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A New Free Tool For The Optimization Of Muon Tomography

Muon tomography is one of the most important spinoffs of fundamental research with particle detectors...

On Overfitting In Statistics And In Machine Learning

I recently held an accelerated course in "Statistical data analysis for fundamental science" for...

An Idea For Future Calorimetry

A calorimeter in physics is something that measures heat. However, there are mainly two categories...

Comparing Student Reactions To Lectures In Artificial Intelligence And Physics

In the past two weeks I visited two schools in Veneto to engage students with the topic of Artificial...

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Tommaso DorigoRSS Feed of this column.

Tommaso Dorigo is an experimental particle physicist, who works for the INFN at the University of Padova, and collaborates with the CMS and the SWGO experiments. He is the president of the Read More »

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Interference is a fascinating effect, and one which can be observed in a wide variety of physical systems - any system that involves the propagation of waves from different sources. We can observe interference between waves in the sea or in a lake, or even in our bathtub; we can hear the effect of interference between sound waves; or we can observe the fascinating patterns created by interference effects in light propagation. In addition to all that, we observe interference between the amplitudes of quantum phenomena by studying particle physics processes.
A bit over a half into my course of particle physics for Masters students in Statistical Sciences I usually find myself describing the CMS detector in some detail, and that is what happened last week.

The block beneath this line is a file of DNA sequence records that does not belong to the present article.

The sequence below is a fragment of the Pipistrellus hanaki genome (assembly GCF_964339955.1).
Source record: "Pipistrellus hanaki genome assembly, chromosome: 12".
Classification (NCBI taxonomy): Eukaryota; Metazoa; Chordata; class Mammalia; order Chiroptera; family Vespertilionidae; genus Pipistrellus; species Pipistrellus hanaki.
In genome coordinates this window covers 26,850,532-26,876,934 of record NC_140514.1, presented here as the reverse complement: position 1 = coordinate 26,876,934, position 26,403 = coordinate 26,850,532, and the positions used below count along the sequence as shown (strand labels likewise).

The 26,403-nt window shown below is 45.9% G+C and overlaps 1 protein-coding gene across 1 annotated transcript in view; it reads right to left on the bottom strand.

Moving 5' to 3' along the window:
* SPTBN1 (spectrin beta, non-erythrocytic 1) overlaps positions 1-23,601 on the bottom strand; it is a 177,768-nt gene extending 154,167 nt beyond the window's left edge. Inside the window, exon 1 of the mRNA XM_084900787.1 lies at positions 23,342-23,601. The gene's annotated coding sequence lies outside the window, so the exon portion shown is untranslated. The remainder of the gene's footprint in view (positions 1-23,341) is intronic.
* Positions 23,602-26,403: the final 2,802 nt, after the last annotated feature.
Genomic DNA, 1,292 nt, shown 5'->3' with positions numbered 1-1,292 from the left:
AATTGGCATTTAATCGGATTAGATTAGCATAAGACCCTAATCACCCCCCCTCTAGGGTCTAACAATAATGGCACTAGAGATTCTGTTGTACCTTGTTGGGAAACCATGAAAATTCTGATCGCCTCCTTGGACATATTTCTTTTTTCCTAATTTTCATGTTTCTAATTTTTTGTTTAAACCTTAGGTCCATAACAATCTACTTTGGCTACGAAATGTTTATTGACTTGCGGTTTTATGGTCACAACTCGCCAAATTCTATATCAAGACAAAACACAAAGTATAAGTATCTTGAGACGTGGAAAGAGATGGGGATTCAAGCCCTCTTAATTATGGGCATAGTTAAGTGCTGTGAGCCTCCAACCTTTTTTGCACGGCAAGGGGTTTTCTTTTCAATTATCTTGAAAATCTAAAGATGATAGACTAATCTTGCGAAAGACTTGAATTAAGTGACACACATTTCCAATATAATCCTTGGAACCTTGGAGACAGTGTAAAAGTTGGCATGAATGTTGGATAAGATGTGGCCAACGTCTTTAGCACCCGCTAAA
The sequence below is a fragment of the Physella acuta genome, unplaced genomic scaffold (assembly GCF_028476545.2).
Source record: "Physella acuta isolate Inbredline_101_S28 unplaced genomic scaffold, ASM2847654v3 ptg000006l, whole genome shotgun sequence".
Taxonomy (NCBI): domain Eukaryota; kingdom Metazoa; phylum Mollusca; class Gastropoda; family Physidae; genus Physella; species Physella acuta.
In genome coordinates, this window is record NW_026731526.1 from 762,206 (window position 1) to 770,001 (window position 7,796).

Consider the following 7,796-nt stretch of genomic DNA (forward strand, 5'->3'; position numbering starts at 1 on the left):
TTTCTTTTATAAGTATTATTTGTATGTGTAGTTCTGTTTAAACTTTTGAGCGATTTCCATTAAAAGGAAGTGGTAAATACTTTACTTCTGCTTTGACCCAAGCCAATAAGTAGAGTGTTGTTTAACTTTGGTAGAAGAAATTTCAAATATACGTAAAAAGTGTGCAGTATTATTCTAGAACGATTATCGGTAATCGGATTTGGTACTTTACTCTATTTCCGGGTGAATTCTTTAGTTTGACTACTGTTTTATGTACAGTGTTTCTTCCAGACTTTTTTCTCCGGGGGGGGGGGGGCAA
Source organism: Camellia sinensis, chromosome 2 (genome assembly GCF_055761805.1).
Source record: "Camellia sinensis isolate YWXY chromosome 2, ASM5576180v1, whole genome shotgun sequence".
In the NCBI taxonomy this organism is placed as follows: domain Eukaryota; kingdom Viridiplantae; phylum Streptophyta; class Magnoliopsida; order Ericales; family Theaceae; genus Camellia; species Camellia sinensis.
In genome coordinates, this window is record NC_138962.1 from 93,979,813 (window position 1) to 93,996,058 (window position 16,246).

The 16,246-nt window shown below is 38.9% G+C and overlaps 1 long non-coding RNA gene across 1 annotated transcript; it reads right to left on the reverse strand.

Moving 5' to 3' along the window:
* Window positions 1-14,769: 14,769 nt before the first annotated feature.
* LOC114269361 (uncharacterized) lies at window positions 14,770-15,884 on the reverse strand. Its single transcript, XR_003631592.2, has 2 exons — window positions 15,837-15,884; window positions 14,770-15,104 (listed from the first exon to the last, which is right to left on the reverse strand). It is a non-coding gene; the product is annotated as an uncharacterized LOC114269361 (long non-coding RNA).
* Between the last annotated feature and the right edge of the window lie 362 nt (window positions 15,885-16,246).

The course

My course has a duration of 64 hours, and is structured in four parts. In the first part, which usually takes about 24 hours to complete, I go over the most relevant part of 20th Century physics. We start from the old quantum theory and then we look at special relativity, the fundaments of quantum mechanics, the theory of scattering, the study of hadrons and the symmetries that lead to the quark model, to finish with the Higgs mechanism and the Standard Model. 
Old timers of this blog will recall that I am an avid stone collector. In fact, of all experimental sciences I am fond of (Physics, Astronomy, Geology above others) Geology is the one that fascinated me first, as a six or seven year old child. We are talking about almost fifty years ago, when newspaper stands in Italy used to sell small packets containing pictures of soccer players (they were not even adhesive back then: you had to use your own glue to attach them in the proper place within collection albums which were sold separately) . Kids collected those "figurine", and exchanged them with their peer after school hours (or even during school hours). Other collections offered were ones of minerals, fossils, stickers, etcetera.
Do you remember the DAMA-LIBRA experiment? It is a underground detector made of sodium iodide crystals buried under the rock of the Gran Sasso mountain in central Italy, which took data for over a decade in the search of the elusive signal that slowly-moving, massive particles would produce when they bounced off atoms of the active detector material. 
A long time ago, before starting the studies which would lead to a career as a particle physicist, I studied music. After getting a degree as a master in Antique Instruments, I studied composition for four years. But I was not particularly well versed in that tough discipline, and I did the right thing in dropping out. I was 18, and I decided that Science was going to be my job, not music. But I kept an interest in music and I continued - a bit erratically - to study the piano.
The title of this post is the same of a non-technical presentation I gave today at the 2021 USERN Congress. The USERN (Universal Scientific and Education Research Network) is an organization fostering the diffusion of science, which provides prizes to researchers who distinguish themselves for their scientific advancements, and strives for science across borders. As a member of its advisory board I was invited to give a presentation in the first session of the virtual congress, which deals with human versus artificial intelligence.